Walk with a purpose – One thing I learned when I was only 18 and have never forgotten was you are far less likely to be a victim of have safety issues if you look like you know where you’re going and nobody is going to stop you getting there.
Even if you’re lost, wait until you get into a cafe or a bathroom stall before you whip out the map. Standing on a street corner looking clueless is just about the easiest way to be robbed or taken advantage of – in any country, including your own.
Don’t get drunk – I’ve lost count of the number of western women, some teachers some not, I’ve met both in Thailand and elsewhere in Asia who drink to excess in public and are falling down drunk by the time they leave. You are in a foreign country and around people whose cultural norms are different than yours. Getting drunk and either offending someone’s morals or being taken advantage of by an unscrupulous person are two of the least things that could happen to you. Dead in a ditch is also an alternative.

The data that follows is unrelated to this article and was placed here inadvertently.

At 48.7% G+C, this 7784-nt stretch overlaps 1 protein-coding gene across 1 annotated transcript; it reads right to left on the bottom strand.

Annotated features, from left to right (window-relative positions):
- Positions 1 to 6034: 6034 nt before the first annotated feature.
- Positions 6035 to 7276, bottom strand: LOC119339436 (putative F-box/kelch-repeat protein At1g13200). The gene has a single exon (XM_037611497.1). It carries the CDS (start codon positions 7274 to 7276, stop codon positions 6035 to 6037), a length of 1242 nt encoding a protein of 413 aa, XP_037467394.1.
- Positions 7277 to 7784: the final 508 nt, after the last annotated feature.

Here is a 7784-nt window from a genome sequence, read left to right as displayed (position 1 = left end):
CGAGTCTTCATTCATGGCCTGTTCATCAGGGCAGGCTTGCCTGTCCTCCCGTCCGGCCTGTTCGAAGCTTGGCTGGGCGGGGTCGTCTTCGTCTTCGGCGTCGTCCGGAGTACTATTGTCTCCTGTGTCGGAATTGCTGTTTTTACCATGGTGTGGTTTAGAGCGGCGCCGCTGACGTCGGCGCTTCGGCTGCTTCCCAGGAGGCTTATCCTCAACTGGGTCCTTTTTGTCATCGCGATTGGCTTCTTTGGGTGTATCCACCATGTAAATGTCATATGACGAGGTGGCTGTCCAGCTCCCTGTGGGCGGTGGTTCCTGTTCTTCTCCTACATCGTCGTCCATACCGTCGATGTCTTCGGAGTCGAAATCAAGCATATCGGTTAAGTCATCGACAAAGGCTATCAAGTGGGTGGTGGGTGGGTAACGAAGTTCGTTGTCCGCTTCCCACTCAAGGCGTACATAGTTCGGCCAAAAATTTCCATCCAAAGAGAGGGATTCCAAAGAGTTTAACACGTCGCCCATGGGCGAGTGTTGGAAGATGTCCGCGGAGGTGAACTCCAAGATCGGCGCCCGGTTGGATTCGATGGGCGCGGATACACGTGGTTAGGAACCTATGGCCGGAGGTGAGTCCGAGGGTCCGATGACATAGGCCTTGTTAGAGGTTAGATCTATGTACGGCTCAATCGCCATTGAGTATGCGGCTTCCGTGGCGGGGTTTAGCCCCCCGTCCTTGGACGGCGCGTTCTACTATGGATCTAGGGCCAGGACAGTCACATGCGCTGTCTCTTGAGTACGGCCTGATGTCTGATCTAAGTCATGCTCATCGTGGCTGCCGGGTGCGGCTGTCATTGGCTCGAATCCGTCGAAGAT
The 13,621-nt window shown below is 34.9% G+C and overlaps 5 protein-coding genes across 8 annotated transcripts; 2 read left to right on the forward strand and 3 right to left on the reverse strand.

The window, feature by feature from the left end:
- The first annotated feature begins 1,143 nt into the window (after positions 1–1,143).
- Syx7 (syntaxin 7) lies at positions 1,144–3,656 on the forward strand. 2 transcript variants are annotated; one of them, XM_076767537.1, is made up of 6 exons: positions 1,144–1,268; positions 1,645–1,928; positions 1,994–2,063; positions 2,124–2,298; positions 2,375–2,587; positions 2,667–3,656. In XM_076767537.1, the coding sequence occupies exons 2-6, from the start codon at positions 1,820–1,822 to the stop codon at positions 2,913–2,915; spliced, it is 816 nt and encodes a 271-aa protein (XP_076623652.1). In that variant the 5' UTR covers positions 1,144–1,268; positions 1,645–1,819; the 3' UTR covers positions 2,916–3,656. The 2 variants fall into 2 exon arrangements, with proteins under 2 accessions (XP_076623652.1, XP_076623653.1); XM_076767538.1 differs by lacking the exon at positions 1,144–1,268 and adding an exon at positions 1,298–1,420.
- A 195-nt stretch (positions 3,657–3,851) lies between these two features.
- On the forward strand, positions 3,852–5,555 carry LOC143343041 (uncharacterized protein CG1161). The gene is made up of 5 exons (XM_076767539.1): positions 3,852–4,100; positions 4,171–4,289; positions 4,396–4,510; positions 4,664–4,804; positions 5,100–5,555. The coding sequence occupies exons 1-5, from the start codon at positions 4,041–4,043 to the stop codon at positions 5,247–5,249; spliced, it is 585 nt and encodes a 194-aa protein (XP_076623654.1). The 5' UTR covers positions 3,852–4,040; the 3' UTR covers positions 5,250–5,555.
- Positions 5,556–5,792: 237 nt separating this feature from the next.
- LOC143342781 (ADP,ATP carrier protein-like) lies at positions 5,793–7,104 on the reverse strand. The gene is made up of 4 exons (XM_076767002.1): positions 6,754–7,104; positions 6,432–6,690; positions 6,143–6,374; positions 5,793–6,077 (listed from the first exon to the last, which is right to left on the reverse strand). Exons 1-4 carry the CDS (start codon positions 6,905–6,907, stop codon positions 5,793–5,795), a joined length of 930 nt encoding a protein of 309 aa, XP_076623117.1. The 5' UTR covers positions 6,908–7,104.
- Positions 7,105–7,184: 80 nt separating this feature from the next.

Sure, we all enjoy a beer or two and particularly when you’re overseas and out for a night out with fellow teachers or friends. Keep your drinking to just one or two drinks, and those should be drunk with food, and you’ll likely never have a problem. Save your serious drinking for when you’re back in your apartment alone or with trusted friends.
Don’t upset the locals – Learn about cultural norms in the country you will be teaching in and don’t do anything that offends them. That includes wearing too-revealing clothing, drinking to excess, picking fights with the locals, criticizing their religion and any other number of other offensive things.